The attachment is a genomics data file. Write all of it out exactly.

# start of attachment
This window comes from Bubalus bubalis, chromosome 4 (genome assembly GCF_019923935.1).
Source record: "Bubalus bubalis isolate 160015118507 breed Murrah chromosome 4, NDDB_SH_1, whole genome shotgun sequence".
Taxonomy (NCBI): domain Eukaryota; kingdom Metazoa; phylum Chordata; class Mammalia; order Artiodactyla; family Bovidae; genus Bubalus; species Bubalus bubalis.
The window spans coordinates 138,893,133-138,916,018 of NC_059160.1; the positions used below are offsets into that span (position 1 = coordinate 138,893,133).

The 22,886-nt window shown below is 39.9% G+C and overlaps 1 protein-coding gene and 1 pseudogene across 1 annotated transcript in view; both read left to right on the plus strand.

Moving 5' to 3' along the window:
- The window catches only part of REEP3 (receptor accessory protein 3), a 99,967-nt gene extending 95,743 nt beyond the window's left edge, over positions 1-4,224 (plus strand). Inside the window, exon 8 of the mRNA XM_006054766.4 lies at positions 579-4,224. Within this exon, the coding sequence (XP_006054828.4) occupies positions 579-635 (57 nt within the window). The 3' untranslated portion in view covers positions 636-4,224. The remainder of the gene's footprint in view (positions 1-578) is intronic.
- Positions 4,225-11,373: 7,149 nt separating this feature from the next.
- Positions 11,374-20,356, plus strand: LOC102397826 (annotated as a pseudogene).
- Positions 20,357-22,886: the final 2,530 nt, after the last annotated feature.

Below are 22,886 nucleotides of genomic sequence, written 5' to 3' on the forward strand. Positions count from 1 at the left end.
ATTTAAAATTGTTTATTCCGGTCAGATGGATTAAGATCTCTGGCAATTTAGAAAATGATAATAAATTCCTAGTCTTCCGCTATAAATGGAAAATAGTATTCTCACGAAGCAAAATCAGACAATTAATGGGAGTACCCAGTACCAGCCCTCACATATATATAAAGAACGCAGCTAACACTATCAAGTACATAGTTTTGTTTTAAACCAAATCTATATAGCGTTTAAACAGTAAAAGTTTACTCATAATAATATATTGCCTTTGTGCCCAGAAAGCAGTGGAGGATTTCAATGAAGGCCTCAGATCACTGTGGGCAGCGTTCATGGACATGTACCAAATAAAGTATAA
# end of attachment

This window comes from Bubalus bubalis, chromosome 4 (genome assembly GCF_019923935.1).
Source record: "Bubalus bubalis isolate 160015118507 breed Murrah chromosome 4, NDDB_SH_1, whole genome shotgun sequence".
Taxonomy (NCBI): domain Eukaryota; kingdom Metazoa; phylum Chordata; class Mammalia; order Artiodactyla; family Bovidae; genus Bubalus; species Bubalus bubalis.
The window spans coordinates 138,893,133-138,916,018 of NC_059160.1; the positions used below are offsets into that span (position 1 = coordinate 138,893,133).

The 22,886-nt window shown below is 39.9% G+C and overlaps 1 protein-coding gene and 1 pseudogene across 1 annotated transcript in view; both read left to right on the plus strand.

Moving 5' to 3' along the window:
- The window catches only part of REEP3 (receptor accessory protein 3), a 99,967-nt gene extending 95,743 nt beyond the window's left edge, over positions 1-4,224 (plus strand). Inside the window, exon 8 of the mRNA XM_006054766.4 lies at positions 579-4,224. Within this exon, the coding sequence (XP_006054828.4) occupies positions 579-635 (57 nt within the window). The 3' untranslated portion in view covers positions 636-4,224. The remainder of the gene's footprint in view (positions 1-578) is intronic.
- Positions 4,225-11,373: 7,149 nt separating this feature from the next.
- Positions 11,374-20,356, plus strand: LOC102397826 (annotated as a pseudogene).
- Positions 20,357-22,886: the final 2,530 nt, after the last annotated feature.

Below are 22,886 nucleotides of genomic sequence, written 5' to 3' on the forward strand. Positions count from 1 at the left end.
ATTTAAAATTGTTTATTCCGGTCAGATGGATTAAGATCTCTGGCAATTTAGAAAATGATAATAAATTCCTAGTCTTCCGCTATAAATGGAAAATAGTATTCTCACGAAGCAAAATCAGACAATTAATGGGAGTACCCAGTACCAGCCCTCACATATATATAAAGAACGCAGCTAACACTATCAAGTACATAGTTTTGTTTTAAACCAAATCTATATAGCGTTTAAACAGTAAAAGTTTACTCATAATAATATATTGCCTTTGTGCCCAGAAAGCAGTGGAGGATTTCAATGAAGGCCTCAGATCACTGTGGGCAGCGTTCATGGACATGTACCAAATAAAGTATAA